Japan’s First Astronaut Is The Last Person You’d Expect To Go To Space
If you thought it was only the astronauts who trained all their lives that get to go to space, now’s your chance to think again.
While space tourism appears to be an imminent possibility today, one Japanese civilian ended up looking down on Earth in the early 90s, becoming the first person in the nation to go to space.
Toyohiro Akiyama was a 47-year-old, chain-smoking journalist when he made history. His arrival in space was decided by the Tokyo Broadcasting System (TBS), which was trying to find a way to celebrate its 40th anniversary at the tail of the Cold War.
That celebration had to be epic, as Japan was also reaping the fruits of an economic bubble. TBS believed it could send the first Japanese to space.
TBS paid ¥1.5 billion ($10 million) to send Akiyama up to Russia’s Mir Space Station, IFLScience noted. As the network behind variety shows “Takeshi’s Castle”, “Waratte Iitomo!” and “Downtown no Gaki no Tsukai ya Arahende!!”, it aired his journey through the nightly series “Nihonjin Hatsu! Uchuu e” (“The First Japanese in Space!”).
Despite his salaryman lifestyle that involved smoking four packs of cigarettes a day, Akiyama somehow managed to go through the standard cosmonaut training, which lasted for more than a year. He also had to learn Russian, which he recalled as bweing the “toughest” experience.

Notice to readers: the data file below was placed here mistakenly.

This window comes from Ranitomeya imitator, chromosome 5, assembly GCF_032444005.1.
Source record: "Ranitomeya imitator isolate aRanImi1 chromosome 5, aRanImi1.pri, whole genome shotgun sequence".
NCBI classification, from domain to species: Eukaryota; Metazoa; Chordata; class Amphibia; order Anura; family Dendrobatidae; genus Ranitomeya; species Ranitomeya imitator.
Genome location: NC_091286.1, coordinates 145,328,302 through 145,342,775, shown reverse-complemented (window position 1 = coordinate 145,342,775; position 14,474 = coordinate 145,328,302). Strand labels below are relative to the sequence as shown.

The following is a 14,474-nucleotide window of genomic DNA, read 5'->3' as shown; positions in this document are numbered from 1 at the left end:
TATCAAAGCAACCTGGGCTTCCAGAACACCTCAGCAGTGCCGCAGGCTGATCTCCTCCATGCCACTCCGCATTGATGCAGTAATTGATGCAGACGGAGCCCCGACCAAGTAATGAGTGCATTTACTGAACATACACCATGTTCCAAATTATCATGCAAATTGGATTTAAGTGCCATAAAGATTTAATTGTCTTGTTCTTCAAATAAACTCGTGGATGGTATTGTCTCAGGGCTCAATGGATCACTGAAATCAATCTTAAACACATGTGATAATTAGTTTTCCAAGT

By December 2, 1990, Akiyama was off to space. Time beyond the atmosphere, however, did not come easy for the journalist. He suffered episodes of nausea and thought his head would explode. A fellow cosmonaut said he “hadn’t ever seen a man vomit that much.”
But Akiyama carried on, especially with the multi-million investment resting on his shoulders. As Japan and USSR cheered over their new friendship boosted by capitalist excess, anti-Japanese Western media portrayed him as a stooge and called him a “whiskey-swilling idiot” and an “anti-hero,” Neojaponisme wrote.
Akiyama returned to Earth after seven days, 21 hours and 54 minutes of space travel. He reportedly wanted to smoke and get some “proper food” as soon as he landed.
He recalled the most memorable thing he saw from space (via The Japan Times):
“The scenes I saw from 400 km above the Earth. The diameter of the Earth is 13,000 km, so you can’t see the Earth in its entirety if you are only 400 km away. But what still struck me as impressive was the shining blue Earth, which looked like one form of life floating in the universe.”
“At the same time, I was reminded of the thinness of the blue layer, which is the atmosphere. So it made me visually aware that the atmosphere is so thin, and such a thin atmosphere protects every living thing — forests, trees, fish, birds, insects, human beings and everything.”
Akiyama left TBS in 1995 after some introspection. He then moved to Fukushima from Tokyo to lead a simple life as a farmer, but when the nuclear disaster occurred, he had to relocate once more.
Akiyama currently teaches agriculture at Kyoto University of Art and Design.
Here are some highlights of his journey:
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